Please enjoy our Athena’s Blend; it is one of the best in the world.




Olive Oil is good for you. Olive Oil is delicious. Olive Oil plays well with other food.

Choose your food. Choose the oil you love with that good food.

Eat lots of vegetables and whole grains.

Eat a balanced diet.

Do not follow food fads.

Walk during the day.

No surprises, this is better health and happiness.

Recipes that will make you feel better.

Spring Asparagus with Pendolino Certified Extra Virgin Olive Oil

Olives & Beans

Black & green olives and cannellini beans on warm rustic ciabatta bread.

Served with Athena’s Blend Extra Virgin Olive Oil and a little fresh garlic.

Vegetable Wraps

Just the way Chef Gloria loves to present good food. Delicious and beautiful

Tuna and Frantoio

Simple beautiful tuna from Real Good Fish, Frantoio Extra Virgin Olive Oil and fresh lemon.

Balance and simplicity

I would be remiss if I did not mention great dark chocolate and olive oil and red wine.

Come to our Visitors Center. Everyone who tastes our wine gets a treasure of dark chocolate made with Frantoio olive oil. Surprise. Chocolate, Frantoio Olive and Red Wine. Great for your health and wellbeing.



That is the question.

The answer is:  PRUNE

Olive trees are sturdy and resilient.

An beautiful Italian saying “Prune your olive trees so that a swallow can fly through without touching its wings”

This beautiful saying gives the olive grower a visual target for pruning.

Pruning and Training Systems for Modern Olive Growing, Riccardo Gucci and Claudio Cantini, CSIRO Publishing 2004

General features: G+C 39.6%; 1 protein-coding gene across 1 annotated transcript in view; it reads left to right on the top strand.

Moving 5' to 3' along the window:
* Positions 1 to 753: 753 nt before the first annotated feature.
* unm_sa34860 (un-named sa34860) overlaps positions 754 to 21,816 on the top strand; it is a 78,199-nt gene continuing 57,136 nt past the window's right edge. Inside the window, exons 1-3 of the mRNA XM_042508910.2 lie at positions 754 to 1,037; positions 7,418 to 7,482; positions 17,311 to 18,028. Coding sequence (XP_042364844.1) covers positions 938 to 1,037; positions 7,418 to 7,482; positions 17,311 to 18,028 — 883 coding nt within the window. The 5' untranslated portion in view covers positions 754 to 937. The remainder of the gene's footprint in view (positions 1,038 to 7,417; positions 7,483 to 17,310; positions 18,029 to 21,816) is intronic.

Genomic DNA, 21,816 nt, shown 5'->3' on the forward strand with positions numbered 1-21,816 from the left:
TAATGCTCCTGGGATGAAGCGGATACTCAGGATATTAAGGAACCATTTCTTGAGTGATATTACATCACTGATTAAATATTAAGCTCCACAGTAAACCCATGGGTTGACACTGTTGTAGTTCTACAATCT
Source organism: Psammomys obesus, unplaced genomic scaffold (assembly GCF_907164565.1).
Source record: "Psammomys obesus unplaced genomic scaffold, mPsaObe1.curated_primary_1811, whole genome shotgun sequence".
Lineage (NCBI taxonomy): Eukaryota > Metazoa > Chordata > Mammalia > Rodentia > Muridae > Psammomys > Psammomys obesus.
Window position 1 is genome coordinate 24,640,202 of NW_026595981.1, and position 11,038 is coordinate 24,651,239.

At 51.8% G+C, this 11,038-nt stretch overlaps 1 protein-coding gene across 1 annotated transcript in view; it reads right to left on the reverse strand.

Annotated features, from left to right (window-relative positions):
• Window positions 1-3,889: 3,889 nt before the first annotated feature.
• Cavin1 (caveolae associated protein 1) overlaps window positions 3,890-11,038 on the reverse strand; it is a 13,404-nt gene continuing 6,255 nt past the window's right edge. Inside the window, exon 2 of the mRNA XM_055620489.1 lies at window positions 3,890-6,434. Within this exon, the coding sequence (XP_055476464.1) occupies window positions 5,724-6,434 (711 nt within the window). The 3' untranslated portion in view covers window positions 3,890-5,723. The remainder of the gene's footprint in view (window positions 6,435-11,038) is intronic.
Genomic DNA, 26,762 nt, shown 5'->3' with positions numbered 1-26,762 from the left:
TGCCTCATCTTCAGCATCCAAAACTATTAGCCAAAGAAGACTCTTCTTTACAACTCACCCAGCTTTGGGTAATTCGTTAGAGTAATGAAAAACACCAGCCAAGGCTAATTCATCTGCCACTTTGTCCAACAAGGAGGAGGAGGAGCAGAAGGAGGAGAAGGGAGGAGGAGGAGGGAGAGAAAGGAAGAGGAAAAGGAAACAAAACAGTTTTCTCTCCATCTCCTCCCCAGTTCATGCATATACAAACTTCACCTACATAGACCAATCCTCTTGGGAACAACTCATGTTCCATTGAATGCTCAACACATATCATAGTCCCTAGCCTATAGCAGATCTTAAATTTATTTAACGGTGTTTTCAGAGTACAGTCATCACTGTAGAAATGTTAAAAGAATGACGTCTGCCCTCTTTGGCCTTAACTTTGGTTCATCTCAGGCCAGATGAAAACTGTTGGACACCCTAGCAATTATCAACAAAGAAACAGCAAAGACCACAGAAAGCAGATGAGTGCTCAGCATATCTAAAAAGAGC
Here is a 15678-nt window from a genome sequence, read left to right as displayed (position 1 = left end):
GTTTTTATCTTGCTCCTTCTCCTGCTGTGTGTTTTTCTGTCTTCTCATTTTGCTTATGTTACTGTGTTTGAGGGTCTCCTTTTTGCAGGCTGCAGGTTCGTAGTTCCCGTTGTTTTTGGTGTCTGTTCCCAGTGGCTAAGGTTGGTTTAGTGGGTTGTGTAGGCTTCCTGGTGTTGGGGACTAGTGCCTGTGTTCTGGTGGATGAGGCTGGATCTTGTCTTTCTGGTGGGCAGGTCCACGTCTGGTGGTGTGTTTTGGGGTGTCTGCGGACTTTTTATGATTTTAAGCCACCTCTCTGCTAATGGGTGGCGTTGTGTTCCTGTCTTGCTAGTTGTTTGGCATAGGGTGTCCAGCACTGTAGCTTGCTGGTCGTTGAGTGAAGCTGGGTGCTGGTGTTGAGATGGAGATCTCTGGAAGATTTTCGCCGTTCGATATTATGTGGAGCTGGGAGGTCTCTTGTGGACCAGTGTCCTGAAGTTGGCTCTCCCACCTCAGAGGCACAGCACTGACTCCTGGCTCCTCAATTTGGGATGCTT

Here are some tips for pruning

  1. Lift the trees’ skirts. Keep the branches from touching the ground
  2. Bring the tops down to harvest height – you prune to harvest. Mark says you do not want to harvest by helicopter.
  3. Clean the inside and all dead wood from all the branches.
  4. Take off all old fruit – called mummies – that were not harvested last year. They are a harbor for the olive fruit fly.
  5. The goal is to help shape the tree into a goblet or vase shape.
  6. Prune to allow wind and sunlight into the center of the tree, to prevent mold, scale and mildew.
  7. Feed your trees.
  8. Always prune suckers that arise from the base of the trunk
  9. Prune only 1/3 of the tree each year.
  10. Remember that olive fruit grows on second year growth in the presence of sunlight.
  11. Olives are alternate bearing; so plan your heavy pruning after a heavy harvest. Conversely light prune after a light crop. This helps to try to equalize your production over the years.